“I am honored to be appointed to the conference committee on this historic piece of legislation and thank the House Minority Leader for this opportunity. To me, this bill represents a road map and a true commitment to our future. Not a week went by that this critical legislation didn’t work its way into conversations with my constituents, various representatives from our schools, and various stakeholders. I continue to be proud that here in the commonwealth we have a strong, bipartisan commitment to education, and the bottom line is that we won’t stop pushing for high academic standards, achievement, and success for all of our children, and the funding to support just that” said Ferguson.
“As a member of the Foundation Budget Review Commission whose 2015 report provided the impetus to revisit the state’s education funding formula, Representative Ferguson understands the key issues that need to be addressed to help eliminate disparities between school districts,” said House Minority Leader Bradley H. Jones Jr., R-North Reading. “I have no doubt that she will take an active role on the conference committee by advocating for meaningful reforms and accountability measures to ensure that all Massachusetts students have access to a quality education.”
Ferguson joins her House colleagues Rep. Alice Peisch, chairwoman of the Education Committee, and Rep. Paul Tucker of Salem.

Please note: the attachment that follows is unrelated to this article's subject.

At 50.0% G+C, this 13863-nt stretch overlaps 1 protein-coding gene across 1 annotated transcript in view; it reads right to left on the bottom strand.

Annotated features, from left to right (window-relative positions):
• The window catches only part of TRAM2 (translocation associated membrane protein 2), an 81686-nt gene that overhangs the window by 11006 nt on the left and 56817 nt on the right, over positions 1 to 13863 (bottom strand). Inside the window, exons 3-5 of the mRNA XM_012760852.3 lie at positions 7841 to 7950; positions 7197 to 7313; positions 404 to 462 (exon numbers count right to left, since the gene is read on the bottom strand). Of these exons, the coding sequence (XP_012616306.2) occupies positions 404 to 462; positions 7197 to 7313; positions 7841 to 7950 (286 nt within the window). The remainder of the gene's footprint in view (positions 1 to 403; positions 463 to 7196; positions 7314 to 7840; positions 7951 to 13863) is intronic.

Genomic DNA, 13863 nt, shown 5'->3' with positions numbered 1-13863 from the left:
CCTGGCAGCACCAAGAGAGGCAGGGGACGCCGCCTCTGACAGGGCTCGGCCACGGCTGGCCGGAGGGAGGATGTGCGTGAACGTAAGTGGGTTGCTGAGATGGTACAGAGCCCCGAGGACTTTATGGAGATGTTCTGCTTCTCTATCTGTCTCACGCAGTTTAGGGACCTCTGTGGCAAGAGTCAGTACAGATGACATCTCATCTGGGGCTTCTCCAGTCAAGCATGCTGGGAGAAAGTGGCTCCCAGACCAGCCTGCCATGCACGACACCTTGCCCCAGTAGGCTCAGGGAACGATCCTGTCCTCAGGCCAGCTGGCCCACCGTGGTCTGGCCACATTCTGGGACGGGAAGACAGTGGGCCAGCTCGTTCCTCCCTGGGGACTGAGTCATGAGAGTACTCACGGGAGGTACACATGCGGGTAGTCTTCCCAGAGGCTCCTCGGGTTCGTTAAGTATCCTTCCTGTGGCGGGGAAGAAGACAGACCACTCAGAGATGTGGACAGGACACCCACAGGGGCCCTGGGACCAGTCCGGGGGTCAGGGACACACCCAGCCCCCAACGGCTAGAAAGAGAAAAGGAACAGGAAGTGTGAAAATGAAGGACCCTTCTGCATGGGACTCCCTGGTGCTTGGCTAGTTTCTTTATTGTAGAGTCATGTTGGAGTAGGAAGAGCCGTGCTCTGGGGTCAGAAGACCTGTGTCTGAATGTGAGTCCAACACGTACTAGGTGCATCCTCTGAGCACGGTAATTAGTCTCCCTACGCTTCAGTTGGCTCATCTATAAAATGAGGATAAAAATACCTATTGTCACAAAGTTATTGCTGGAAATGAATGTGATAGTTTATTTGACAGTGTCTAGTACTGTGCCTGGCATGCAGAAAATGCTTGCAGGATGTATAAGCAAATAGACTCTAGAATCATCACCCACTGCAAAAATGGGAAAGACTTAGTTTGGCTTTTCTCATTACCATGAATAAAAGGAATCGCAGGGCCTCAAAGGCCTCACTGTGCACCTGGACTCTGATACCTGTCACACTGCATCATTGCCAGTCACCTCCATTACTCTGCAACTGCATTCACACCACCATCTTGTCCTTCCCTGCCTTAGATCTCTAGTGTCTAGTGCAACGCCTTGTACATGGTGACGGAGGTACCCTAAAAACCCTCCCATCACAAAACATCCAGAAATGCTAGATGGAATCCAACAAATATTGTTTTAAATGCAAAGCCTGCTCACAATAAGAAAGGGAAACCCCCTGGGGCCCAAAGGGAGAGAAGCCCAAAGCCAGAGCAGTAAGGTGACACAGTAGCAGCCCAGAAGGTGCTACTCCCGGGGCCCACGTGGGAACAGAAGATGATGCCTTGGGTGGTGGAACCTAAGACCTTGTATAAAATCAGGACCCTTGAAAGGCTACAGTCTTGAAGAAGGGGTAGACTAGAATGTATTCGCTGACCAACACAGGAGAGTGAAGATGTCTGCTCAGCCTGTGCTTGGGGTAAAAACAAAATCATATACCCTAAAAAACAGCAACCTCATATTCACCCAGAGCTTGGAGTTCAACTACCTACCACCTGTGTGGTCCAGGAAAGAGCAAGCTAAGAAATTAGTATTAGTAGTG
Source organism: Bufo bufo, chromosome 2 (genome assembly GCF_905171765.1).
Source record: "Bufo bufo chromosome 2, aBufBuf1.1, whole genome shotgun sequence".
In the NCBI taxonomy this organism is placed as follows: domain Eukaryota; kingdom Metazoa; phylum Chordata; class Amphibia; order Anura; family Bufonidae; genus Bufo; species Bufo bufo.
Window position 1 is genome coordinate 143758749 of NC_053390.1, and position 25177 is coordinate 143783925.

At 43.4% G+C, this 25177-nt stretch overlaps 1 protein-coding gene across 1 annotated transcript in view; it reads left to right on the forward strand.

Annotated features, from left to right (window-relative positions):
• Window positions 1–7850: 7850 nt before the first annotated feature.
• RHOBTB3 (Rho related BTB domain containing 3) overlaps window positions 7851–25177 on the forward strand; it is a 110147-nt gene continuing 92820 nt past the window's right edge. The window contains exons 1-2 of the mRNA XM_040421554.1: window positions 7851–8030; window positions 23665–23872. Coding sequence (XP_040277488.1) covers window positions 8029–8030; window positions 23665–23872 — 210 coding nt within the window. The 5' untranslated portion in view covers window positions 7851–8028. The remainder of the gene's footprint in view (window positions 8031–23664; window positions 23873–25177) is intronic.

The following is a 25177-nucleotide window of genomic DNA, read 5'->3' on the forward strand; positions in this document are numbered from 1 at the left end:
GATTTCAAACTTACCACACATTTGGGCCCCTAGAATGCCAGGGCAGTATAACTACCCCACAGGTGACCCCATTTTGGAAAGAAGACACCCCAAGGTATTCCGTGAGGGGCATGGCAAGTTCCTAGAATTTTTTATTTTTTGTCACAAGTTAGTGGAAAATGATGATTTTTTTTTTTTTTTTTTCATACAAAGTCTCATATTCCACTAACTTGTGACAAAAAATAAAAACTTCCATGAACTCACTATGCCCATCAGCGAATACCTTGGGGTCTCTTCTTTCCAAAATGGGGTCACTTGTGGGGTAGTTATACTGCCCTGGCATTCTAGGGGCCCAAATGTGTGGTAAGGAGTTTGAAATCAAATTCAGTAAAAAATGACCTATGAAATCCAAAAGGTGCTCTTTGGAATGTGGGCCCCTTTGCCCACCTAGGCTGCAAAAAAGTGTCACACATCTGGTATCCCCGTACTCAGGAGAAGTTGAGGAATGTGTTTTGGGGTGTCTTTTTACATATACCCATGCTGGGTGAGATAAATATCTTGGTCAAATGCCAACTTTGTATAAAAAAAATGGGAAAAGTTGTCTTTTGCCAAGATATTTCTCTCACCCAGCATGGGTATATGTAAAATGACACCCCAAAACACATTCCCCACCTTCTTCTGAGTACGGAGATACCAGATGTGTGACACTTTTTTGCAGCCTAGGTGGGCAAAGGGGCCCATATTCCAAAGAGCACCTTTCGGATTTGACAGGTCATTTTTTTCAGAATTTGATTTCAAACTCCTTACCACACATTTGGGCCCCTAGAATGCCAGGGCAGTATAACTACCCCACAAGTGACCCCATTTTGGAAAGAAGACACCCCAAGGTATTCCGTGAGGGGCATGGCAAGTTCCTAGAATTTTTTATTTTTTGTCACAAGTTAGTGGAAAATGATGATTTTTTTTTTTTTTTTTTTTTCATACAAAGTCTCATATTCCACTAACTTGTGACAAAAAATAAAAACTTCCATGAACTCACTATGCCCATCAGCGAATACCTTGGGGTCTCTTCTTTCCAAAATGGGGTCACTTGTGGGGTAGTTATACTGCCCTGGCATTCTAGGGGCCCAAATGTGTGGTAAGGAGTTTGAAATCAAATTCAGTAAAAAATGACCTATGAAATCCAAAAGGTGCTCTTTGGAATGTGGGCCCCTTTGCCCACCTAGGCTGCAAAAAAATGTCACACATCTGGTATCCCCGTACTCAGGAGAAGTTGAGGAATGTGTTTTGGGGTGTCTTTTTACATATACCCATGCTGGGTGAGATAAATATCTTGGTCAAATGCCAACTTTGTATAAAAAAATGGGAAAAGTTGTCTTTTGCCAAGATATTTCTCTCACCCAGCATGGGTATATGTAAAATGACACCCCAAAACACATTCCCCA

Senators Jason Lewis, Michael Rodrigues, and Patrick O’Connor are the Senate conferees. The six-member conference committee could begin meeting as early as this week.
Friday, October 11, 2019
State Rep. Mathew Muratore, R-Plymouth, has been named to a legislative task force that will explore ways to help stabilize the state’s nursing home industry.
In addition to making recommendations to ensure the financial stability of nursing homes in Massachusetts, the Skilled Nursing Facilities Task Force will also consider how these facilities fit within the continuum of elder care services and determine the best approach for addressing workforce shortages within the industry.
Muratore was appointed to the task force by House Minority Leader Bradley H. Jones Jr., R-North Reading, who cited the Plymouth legislator’s nearly three decades of work on elder care issues. Prior to his 2014 election to the House of Representatives, Muratore began his career as a nursing home administrator in 1991, and spent 12 years as an administrator at Plymouth Rehabilitation and Health Care Center.